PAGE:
Global Policy Forum

Serbia Snares Top Bosnian Serb War Crimes Fugitive


By Slobodan Lekic

Associated Press
June 11, 2008

Serbian police on Wednesday detained Stojan Zupljanin, one of the top Bosnian-Serb suspects wanted by the UN war crimes tribunal, officials said. Zupljanin has been indicted by the International Criminal Tribunal for the former Yugoslavia and his arrest was greeted with calls for greater efforts to find on-the-run wartime leader Radovan Karadzic and his military chief Ratko Mladic.

Zupljanin, a former police chief, is wanted for alleged atrocities against Bosnian Muslims and Croats during the 1992-95 war. Thousands were held in horrific conditions in Serb-run camps during the 1992-95 war in Bosnia-Hercegovina as the former Yugoslavia disintegrated. Many did not survive and in the Prijedor area alone, more than 1,500 people were murdered in three notorious camps. "Stojan Zupljanin was arrested on the outskirts of Belgrade", Bruno Vekaric, a prosecution spokesman for Serbia's war crimes court, told AFP.

Zupljanin, 56, was armed, but there were no casualties during his arrest in a flat in Pancevo, an industrial town just north of Belgrade, according to sources and B92 radio. In The Hague, the UN tribunal confirmed and welcomed the arrest, along with the European Union and Bosnia, which expressed the hope that it meant Serbia was getting serious about ending its long-running saga of war crimes fugitives.

"This confirms what the office of the prosecutor has been saying for some time now -- that this fugitive and the remaining fugitives are within reach of Serbia," said Olga Kavran, spokeswoman for ICTY prosecutor Serge Brammertz. Haris Silajdzic, the Muslim chairman of Bosnia's tripartite presidency, said the arrest was "a step in the right direction." "I hope that Serbia finally understood it has to remove that burden ... and that the arrest of Karadzic and Mladic will follow soon," said Murat Tahirovic, the head of an association gathering former inmates of Serb-run prison camps in Bosnia.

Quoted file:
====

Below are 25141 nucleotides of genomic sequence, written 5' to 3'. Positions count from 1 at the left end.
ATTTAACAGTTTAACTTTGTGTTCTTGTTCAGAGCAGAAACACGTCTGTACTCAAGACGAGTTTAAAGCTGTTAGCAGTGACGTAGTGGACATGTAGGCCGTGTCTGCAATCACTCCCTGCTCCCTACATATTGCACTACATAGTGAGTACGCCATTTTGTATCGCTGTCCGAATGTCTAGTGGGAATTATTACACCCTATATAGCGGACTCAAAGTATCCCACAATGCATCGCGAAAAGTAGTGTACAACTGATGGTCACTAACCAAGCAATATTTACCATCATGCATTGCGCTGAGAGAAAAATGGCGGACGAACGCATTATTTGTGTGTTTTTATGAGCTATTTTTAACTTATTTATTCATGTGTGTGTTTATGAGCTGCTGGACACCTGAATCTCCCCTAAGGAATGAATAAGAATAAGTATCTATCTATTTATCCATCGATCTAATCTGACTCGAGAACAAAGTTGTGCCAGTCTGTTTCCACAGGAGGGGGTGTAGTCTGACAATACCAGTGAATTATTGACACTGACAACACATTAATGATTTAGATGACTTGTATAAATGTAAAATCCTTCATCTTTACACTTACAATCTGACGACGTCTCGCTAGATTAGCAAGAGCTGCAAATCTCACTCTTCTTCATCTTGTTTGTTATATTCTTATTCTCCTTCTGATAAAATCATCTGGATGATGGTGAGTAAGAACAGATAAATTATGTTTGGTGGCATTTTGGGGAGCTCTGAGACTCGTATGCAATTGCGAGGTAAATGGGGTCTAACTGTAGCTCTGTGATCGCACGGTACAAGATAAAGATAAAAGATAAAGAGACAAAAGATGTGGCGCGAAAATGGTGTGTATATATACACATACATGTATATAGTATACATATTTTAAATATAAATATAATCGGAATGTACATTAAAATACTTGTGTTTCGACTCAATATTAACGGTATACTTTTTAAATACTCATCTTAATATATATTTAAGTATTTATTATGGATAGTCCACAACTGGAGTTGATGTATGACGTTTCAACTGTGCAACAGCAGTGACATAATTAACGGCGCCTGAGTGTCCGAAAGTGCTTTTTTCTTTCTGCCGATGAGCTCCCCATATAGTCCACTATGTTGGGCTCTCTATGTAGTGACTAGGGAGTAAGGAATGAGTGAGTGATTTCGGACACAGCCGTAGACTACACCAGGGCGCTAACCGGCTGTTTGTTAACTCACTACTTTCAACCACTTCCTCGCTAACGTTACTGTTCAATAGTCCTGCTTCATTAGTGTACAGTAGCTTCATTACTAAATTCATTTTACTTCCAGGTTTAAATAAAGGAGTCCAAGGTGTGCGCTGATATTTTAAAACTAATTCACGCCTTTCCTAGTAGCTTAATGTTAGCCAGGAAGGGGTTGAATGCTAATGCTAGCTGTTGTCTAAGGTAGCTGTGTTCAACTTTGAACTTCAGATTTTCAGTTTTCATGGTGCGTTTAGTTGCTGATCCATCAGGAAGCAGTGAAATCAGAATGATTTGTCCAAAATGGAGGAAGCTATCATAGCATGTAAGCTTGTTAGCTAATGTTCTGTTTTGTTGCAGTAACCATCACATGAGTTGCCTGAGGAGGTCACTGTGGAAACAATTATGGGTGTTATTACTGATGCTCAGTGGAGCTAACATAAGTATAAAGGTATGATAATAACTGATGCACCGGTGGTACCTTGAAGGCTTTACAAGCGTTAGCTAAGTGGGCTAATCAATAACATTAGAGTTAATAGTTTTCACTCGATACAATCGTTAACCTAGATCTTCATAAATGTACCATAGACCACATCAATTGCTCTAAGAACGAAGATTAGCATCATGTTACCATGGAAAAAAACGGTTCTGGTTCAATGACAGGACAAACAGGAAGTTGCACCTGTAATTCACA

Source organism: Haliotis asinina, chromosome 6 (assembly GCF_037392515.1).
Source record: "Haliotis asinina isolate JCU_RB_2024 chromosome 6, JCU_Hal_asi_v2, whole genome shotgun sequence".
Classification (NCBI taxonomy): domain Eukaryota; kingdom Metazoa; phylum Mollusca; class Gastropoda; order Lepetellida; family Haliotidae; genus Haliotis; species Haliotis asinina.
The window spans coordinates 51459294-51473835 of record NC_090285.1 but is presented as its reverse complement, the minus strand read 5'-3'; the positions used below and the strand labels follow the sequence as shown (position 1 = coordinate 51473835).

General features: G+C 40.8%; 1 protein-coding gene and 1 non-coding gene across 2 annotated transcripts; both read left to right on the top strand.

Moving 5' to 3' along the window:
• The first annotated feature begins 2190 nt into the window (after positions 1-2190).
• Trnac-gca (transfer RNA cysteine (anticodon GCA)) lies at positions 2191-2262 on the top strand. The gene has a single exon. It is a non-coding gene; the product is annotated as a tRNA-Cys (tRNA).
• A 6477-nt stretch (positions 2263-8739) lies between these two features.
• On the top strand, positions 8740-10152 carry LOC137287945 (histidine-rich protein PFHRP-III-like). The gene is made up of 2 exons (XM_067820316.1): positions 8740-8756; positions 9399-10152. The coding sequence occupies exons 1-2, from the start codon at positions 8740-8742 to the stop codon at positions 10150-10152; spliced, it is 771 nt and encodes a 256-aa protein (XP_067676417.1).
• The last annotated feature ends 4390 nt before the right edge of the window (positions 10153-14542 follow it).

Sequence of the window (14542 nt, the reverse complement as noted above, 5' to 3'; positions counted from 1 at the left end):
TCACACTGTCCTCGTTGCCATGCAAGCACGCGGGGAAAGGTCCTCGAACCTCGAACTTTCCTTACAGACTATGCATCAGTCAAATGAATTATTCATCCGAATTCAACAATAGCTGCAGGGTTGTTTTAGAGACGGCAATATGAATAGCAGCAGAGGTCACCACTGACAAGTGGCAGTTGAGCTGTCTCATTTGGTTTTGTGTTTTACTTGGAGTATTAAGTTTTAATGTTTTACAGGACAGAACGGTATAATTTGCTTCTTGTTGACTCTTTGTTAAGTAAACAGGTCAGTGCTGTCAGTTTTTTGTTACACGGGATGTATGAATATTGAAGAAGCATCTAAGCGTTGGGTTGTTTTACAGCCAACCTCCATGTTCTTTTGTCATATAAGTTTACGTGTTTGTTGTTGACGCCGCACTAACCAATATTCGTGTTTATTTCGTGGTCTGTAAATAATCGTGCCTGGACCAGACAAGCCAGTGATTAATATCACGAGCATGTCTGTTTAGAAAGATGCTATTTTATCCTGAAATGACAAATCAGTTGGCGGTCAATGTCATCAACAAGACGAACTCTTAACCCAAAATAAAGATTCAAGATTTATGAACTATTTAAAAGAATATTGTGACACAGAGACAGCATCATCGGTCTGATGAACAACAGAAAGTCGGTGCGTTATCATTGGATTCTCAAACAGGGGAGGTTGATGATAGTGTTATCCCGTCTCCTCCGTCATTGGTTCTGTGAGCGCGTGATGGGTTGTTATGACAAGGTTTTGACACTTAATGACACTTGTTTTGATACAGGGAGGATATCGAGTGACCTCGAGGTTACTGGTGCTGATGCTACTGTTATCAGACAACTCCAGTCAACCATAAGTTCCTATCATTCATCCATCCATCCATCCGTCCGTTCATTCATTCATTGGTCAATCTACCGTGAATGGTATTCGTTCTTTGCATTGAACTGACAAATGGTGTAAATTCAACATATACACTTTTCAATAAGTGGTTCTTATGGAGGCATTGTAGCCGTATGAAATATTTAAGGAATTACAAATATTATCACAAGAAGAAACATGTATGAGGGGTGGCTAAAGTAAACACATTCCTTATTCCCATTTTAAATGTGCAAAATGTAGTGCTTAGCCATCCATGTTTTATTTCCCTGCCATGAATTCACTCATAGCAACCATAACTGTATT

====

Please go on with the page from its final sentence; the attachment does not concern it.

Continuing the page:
EU foreign policy chief Javier Solana described Zupljanin's arrest as "good news." Enlargement Commissioner Olli Rehn said it was "an important step towards full cooperation with the ICTY, which is key to bringing justice and lasting reconciliation in the Western Balkans." Serbia's full cooperation with the UN war crimes court is a condition for closer ties between the country and the European Union. Zupljanin was a former aide to Karadzic, who remains at large along with Mladic and another ICTY indictee, Goran Hadzic, wartime president of the self-proclaimed Croatian Serb republic of Krajina.

He has been indicted for war crimes and crimes against humanity. The ICTY had also accused him of genocide, but that indictment was later dropped. His indictment accused him of participating in the planning, ordering or committing of the "execution of a campaign designed to destroy Bosnian Muslims and Bosnian Croats, in whole or in part".

Prosecutors said Zupljanin's arrest was carried out by police and Serbia's police intelligence agency, adding he would be handed his ICTY indictment and likely be transferred to The Hague within three days. The ICTY has been seeking Zupljanin since 1999.

His arrest comes just days after chief UN war crimes prosecutor Serge Brammertz told the UN Security Council that Serbia could do more to locate and arrest the remaining indictees. Zupljanin disappeared after his indictment was made public in 2001, and spent time in Russia in 2006, according to a report by the government of Bosnia's Serb entity.

NATO troops in Bosnia have conducted a series of raids to track him down in recent years, targeting the homes of his family and former associates. Most recently, he made a narrow escape in March after police launched an action to capture him in the southern Serbian city of Nis. A diary was found at the premises, offering investigators an insight into his whereabouts.

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